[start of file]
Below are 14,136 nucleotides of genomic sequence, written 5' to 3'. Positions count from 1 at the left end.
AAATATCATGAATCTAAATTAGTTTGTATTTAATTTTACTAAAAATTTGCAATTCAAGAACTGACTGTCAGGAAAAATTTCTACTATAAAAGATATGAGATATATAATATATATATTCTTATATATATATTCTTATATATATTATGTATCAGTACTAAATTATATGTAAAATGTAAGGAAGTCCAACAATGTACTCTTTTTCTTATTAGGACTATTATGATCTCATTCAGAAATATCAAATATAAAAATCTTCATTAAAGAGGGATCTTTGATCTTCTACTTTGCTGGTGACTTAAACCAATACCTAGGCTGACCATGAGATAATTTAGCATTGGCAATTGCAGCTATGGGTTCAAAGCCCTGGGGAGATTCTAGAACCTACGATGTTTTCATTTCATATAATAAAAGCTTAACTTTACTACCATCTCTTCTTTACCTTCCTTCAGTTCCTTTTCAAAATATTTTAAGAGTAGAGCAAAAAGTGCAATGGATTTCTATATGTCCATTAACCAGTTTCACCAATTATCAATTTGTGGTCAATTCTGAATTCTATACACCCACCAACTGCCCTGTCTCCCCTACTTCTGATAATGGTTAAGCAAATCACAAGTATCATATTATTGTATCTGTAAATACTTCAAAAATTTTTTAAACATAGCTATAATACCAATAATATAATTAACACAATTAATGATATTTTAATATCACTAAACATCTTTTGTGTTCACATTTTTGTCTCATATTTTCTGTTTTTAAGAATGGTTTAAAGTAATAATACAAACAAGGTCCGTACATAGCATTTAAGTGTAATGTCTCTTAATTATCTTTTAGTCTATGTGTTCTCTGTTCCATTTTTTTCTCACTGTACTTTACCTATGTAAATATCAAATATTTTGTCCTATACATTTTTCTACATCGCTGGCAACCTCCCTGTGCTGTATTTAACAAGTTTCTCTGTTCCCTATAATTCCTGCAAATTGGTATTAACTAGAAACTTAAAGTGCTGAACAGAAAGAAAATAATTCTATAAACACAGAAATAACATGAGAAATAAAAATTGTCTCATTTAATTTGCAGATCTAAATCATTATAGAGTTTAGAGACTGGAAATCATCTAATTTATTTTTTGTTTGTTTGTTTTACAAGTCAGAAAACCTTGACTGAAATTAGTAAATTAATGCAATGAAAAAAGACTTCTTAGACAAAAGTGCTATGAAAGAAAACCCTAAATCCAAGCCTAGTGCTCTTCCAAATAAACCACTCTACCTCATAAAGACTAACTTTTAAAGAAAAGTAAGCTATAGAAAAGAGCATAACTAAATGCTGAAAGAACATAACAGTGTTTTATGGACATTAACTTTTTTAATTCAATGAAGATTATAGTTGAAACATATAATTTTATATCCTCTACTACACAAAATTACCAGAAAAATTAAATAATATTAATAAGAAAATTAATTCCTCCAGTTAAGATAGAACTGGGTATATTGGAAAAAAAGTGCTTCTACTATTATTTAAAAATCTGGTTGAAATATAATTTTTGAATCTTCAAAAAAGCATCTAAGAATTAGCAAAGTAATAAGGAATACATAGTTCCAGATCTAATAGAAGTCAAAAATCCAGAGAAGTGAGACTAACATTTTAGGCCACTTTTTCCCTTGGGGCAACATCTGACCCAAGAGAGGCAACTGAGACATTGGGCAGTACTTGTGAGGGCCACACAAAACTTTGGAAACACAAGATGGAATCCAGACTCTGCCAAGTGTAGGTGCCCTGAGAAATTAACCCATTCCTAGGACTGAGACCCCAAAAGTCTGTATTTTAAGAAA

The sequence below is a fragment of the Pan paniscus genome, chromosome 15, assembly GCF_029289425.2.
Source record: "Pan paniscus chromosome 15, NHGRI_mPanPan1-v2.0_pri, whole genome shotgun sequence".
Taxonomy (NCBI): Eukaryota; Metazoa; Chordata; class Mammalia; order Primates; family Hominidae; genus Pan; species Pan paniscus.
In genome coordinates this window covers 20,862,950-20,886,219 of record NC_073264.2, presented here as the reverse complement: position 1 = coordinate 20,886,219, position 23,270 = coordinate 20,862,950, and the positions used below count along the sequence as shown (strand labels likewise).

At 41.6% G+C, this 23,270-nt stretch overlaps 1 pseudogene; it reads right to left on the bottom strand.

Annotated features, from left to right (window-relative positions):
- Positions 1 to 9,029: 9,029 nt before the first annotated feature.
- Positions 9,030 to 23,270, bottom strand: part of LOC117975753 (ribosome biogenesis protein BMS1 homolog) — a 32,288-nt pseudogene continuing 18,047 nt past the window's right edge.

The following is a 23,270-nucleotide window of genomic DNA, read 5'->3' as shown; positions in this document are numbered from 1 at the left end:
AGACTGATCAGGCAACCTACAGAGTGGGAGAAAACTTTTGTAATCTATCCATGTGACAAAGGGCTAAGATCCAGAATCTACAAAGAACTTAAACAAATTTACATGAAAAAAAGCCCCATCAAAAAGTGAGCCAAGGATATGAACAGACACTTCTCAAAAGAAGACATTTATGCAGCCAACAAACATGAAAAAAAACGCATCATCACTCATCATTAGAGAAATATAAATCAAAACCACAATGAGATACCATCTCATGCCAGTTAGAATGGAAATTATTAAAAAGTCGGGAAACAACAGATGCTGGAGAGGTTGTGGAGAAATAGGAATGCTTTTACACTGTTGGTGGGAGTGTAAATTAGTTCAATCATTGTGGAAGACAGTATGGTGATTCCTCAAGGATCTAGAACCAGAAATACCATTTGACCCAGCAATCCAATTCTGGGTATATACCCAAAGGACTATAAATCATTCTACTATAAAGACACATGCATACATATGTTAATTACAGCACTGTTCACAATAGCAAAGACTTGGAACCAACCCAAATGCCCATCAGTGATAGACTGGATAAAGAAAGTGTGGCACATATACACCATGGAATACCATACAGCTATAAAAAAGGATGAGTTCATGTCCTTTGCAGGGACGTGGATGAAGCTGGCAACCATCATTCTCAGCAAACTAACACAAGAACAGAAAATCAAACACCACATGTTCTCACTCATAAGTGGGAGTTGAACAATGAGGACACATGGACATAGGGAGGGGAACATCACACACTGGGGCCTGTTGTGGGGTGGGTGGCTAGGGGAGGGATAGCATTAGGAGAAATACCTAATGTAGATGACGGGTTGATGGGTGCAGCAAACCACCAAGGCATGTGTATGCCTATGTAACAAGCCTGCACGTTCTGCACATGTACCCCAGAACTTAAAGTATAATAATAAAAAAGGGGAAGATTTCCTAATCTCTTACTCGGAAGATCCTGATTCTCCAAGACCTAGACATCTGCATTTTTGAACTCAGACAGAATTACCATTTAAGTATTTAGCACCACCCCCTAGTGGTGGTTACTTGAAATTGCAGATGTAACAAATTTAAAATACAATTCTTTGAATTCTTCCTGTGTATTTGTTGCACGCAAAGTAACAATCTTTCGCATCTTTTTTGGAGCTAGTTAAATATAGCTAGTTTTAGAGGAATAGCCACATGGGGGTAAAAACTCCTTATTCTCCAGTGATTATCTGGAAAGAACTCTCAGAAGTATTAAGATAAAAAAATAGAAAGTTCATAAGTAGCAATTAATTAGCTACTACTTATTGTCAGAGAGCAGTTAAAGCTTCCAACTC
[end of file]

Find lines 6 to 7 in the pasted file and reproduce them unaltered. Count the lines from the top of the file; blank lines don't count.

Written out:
In genome coordinates this window covers 20,862,950-20,886,219 of record NC_073264.2, presented here as the reverse complement: position 1 = coordinate 20,886,219, position 23,270 = coordinate 20,862,950, and the positions used below count along the sequence as shown (strand labels likewise).

At 41.6% G+C, this 23,270-nt stretch overlaps 1 pseudogene; it reads right to left on the bottom strand.